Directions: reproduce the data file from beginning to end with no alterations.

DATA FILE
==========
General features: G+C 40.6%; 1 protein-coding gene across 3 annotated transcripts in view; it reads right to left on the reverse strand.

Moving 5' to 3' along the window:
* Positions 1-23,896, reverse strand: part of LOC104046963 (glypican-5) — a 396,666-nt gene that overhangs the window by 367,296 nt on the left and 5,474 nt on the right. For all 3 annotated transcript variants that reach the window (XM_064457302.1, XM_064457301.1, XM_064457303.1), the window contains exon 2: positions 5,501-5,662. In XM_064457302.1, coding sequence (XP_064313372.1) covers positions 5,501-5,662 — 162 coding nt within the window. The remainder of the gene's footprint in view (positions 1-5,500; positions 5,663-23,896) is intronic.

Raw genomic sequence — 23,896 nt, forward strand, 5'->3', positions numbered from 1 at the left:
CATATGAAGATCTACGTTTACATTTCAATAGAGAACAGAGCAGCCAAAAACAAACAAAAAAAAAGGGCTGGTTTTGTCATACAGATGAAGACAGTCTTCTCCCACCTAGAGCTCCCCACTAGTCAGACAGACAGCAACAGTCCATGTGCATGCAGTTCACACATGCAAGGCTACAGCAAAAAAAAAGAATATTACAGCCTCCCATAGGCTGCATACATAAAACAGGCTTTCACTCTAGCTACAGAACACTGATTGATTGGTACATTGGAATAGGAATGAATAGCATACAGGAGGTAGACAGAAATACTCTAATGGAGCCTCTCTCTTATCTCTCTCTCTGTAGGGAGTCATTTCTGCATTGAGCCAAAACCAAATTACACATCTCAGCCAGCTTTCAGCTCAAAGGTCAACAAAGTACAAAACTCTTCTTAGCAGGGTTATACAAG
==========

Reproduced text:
General features: G+C 40.6%; 1 protein-coding gene across 3 annotated transcripts in view; it reads right to left on the reverse strand.

Moving 5' to 3' along the window:
* Positions 1-23,896, reverse strand: part of LOC104046963 (glypican-5) — a 396,666-nt gene that overhangs the window by 367,296 nt on the left and 5,474 nt on the right. For all 3 annotated transcript variants that reach the window (XM_064457302.1, XM_064457301.1, XM_064457303.1), the window contains exon 2: positions 5,501-5,662. In XM_064457302.1, coding sequence (XP_064313372.1) covers positions 5,501-5,662 — 162 coding nt within the window. The remainder of the gene's footprint in view (positions 1-5,500; positions 5,663-23,896) is intronic.

Raw genomic sequence — 23,896 nt, forward strand, 5'->3', positions numbered from 1 at the left:
CATATGAAGATCTACGTTTACATTTCAATAGAGAACAGAGCAGCCAAAAACAAACAAAAAAAAAGGGCTGGTTTTGTCATACAGATGAAGACAGTCTTCTCCCACCTAGAGCTCCCCACTAGTCAGACAGACAGCAACAGTCCATGTGCATGCAGTTCACACATGCAAGGCTACAGCAAAAAAAAAGAATATTACAGCCTCCCATAGGCTGCATACATAAAACAGGCTTTCACTCTAGCTACAGAACACTGATTGATTGGTACATTGGAATAGGAATGAATAGCATACAGGAGGTAGACAGAAATACTCTAATGGAGCCTCTCTCTTATCTCTCTCTCTGTAGGGAGTCATTTCTGCATTGAGCCAAAACCAAATTACACATCTCAGCCAGCTTTCAGCTCAAAGGTCAACAAAGTACAAAACTCTTCTTAGCAGGGTTATACAAG